Calls to investigate ‘suspicious’ Mui Wo rural land deals

A Mui Wo village leader was directly involved in six village house transactions and connected to another three in the space of two years, prompting calls for the transactions to be investigated.

Civic Party leader and barrister Tanya Chan said while there was no clear evidence that small house rights were being sold, the land sales were “suspicious” and should be scrutinised.

Eddie Tse from the Save Lantau Alliance (SLA) said the transactions by Luk Tei Tong village representative Lee Kwok Keung and his wife were “intriguing,” especially when they involved residents from other villages. He called for the Lands Department and the Town Planning Board (TPB) to probe the deals.

According to the Ming Pao newspaper and the SLA, Lee and his wife sold land that was used to build six indigenous houses, while another three are applying for approval to build.

One plot of land, lot 288, was broken up and sold to six different buyers, including five from other villages.

Land sale contracts show Lee bought the lot for just under HK$2.78 million in 2011, and then selling it as six separate plots over 2012-2013 for HK$2.24 million – HK$540,000 less than he had paid. Every transaction was authorised by the same lawyer, Lee Kwok Yung.

Subsequently, a number of applications were made to build ding houses on those sites, which were approved in 2015 and 2016.

Lot 288

The six small houses, many with the same external appearance, have now been nearly completed.

Five of the buyers have addresses outside Mui Wo, including one in Australia, land sale documents show. Ming Pao reporters could not locate any of the buyers.

Lee’s wife, Fanny Mok Suk Fun, was involved in buying and selling another plot of land on the edge of Luk Tei Tong, lot 308. She had acquired it for HK$700,000 in 1999, split it into three pieces, and sold them off in 2004.

Then on the same day in 2008 Mok and a Ms Au-yeung Yuet-lan repurchased two of the lots at exactly the same price (HK$198,000). In 2014 the two lots were sold separately for the same price (HK$208,000) to two people now applying for ding approval.  Both transactions were also executed by Lee Kwok Yung.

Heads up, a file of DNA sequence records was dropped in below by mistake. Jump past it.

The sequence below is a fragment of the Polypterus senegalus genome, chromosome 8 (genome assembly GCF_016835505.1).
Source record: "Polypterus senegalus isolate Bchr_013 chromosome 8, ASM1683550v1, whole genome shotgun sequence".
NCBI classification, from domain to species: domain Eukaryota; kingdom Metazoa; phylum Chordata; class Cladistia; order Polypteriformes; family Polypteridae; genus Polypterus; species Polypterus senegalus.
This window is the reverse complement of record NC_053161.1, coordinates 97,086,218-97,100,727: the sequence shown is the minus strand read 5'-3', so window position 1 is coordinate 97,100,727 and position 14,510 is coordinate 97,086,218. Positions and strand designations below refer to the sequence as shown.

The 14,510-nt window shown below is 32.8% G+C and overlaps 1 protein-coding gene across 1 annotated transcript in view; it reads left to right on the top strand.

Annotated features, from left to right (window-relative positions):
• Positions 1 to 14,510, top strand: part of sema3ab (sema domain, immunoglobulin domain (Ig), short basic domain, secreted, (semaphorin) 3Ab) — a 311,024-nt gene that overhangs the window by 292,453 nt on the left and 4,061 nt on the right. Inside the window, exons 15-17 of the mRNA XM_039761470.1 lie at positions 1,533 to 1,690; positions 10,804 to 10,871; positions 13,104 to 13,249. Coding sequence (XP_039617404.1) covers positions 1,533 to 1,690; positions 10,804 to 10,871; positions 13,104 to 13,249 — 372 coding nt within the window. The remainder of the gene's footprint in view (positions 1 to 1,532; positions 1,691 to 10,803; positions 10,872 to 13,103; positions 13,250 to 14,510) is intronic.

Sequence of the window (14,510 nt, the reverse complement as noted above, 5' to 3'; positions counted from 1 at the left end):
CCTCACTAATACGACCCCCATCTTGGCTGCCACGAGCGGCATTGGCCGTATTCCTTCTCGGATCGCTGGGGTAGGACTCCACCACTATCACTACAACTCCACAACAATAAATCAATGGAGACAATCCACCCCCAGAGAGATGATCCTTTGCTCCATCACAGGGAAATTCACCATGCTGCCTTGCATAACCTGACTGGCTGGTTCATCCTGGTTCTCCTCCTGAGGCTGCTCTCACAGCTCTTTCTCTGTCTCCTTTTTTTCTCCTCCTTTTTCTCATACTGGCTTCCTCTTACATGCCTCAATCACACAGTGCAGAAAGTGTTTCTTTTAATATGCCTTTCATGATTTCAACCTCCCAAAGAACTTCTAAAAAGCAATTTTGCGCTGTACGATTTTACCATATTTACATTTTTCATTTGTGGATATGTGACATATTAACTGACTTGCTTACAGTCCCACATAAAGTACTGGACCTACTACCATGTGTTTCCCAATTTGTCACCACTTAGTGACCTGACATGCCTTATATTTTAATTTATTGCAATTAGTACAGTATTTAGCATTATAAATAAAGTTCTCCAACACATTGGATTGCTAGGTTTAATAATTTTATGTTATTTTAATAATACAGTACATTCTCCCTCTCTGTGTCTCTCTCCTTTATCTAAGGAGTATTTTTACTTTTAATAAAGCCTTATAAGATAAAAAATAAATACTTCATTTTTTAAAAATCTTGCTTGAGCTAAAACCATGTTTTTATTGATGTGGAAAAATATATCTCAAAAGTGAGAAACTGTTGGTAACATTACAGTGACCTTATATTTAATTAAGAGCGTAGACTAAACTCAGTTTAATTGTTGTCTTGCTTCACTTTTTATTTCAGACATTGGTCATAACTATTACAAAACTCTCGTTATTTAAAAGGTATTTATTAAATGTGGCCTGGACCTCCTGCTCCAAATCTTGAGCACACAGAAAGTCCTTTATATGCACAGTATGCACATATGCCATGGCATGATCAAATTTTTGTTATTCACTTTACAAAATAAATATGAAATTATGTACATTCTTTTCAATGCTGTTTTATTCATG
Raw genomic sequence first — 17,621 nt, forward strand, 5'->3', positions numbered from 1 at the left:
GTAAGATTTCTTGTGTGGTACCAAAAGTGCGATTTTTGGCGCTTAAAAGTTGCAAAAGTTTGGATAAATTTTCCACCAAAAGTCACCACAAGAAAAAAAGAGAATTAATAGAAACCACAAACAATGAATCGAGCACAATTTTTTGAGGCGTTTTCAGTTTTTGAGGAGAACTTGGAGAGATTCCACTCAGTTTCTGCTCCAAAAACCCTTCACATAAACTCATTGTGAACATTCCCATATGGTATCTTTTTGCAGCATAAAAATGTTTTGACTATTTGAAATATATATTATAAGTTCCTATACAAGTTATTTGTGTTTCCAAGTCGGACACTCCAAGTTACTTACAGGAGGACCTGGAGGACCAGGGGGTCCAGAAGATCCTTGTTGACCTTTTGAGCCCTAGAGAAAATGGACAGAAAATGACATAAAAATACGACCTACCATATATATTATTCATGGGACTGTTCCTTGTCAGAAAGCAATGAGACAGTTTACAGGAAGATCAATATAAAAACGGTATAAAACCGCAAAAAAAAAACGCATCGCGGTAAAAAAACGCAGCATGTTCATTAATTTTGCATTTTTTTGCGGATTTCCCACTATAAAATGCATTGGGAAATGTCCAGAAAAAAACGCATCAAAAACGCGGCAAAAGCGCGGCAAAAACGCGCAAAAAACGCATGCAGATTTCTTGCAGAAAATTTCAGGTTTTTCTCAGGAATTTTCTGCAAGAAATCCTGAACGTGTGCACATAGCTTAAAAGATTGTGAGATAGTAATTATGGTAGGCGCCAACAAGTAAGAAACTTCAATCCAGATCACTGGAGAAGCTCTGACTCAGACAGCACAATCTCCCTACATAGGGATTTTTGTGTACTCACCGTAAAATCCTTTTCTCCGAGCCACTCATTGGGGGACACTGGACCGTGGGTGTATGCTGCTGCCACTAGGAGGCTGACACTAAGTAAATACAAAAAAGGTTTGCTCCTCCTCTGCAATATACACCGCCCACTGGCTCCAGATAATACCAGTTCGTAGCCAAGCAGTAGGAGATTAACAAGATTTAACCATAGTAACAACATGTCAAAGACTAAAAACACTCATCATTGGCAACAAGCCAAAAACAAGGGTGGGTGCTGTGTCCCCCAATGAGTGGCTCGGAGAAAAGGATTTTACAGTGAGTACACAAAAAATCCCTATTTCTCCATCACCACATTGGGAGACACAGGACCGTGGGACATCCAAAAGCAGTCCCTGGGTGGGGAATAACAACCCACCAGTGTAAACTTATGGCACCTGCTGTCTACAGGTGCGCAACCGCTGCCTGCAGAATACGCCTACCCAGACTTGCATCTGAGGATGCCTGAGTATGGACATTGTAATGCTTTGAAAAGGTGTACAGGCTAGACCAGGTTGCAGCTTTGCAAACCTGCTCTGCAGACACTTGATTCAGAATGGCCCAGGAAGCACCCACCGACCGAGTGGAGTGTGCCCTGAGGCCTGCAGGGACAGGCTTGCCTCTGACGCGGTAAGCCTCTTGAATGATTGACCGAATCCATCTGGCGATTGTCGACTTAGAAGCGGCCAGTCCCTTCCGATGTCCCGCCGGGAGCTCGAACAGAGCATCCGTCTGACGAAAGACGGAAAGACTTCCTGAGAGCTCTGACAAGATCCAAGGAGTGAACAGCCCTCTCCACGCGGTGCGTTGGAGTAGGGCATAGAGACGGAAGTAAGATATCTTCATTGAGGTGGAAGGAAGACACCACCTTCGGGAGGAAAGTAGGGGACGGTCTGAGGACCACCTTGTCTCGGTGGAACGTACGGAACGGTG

The third piece of land is also subject to a TPB application for building approval.

Speaking to a Ming Pao reporter by phone, Lee confirmed he had sold the land to residents of other villages and as village representative had dealt with the six small house applications.

However, when asked about his wife’s role the call dropped out. Reporters were unable to re-establish contact, and text messages were not returned.

The number of cross-village ding transactions in Lantau has soared since then-CE CY Leung announced ambitious Lantau development plans in his 2014 policy address.

In the two years prior, just three applications had been filed. But after the development plans were unveiled, the number of applications spiked to six in 2014, 14 in 2015 and six in 2016.

Under the Basic Law, indigenous male villagers are given the right to build a house on rural village land, but the system is open to abuse and, outside the privileged community of indigenous villagers, dissatisfaction is high.

Two years ago Sha Tin villagers were jailed for selling off ‘ding’ rights to a developer, and a  2015 Civic Exchange survey found that nearly two-thirds want to see the policy change.

However, successive chief executives, who hold power with support of rural bodies, have shown no interest in reform.

 

2 Comments on Calls to investigate ‘suspicious’ Mui Wo rural land deals

  1. I walk by this construction sites every day and it strikes me how dangerous the places are. There is not a sign who builds it and who is responsible in case of emergency. The sites are not fenced off and local children play around bare foot amongst the scattered building materials. I am appalled and complained about it to the government line but with no response. The area around is devastated and covered in building debris. The village chief is there every day but it does not bother him that the place is dangerous for children around. I guess the profit is the priority.

    Liked by 1 person

  2. I was forced off the EVA by this guy and one of the trucks he had delivering steel. When I caught up to them and stopped in front of them he abused my like a crazy man. He then sent two laborers over with iron bars who abused me in Cantonese. I told them to call an ambulance or leave. just a bunch of mongrels

    Liked by 1 person

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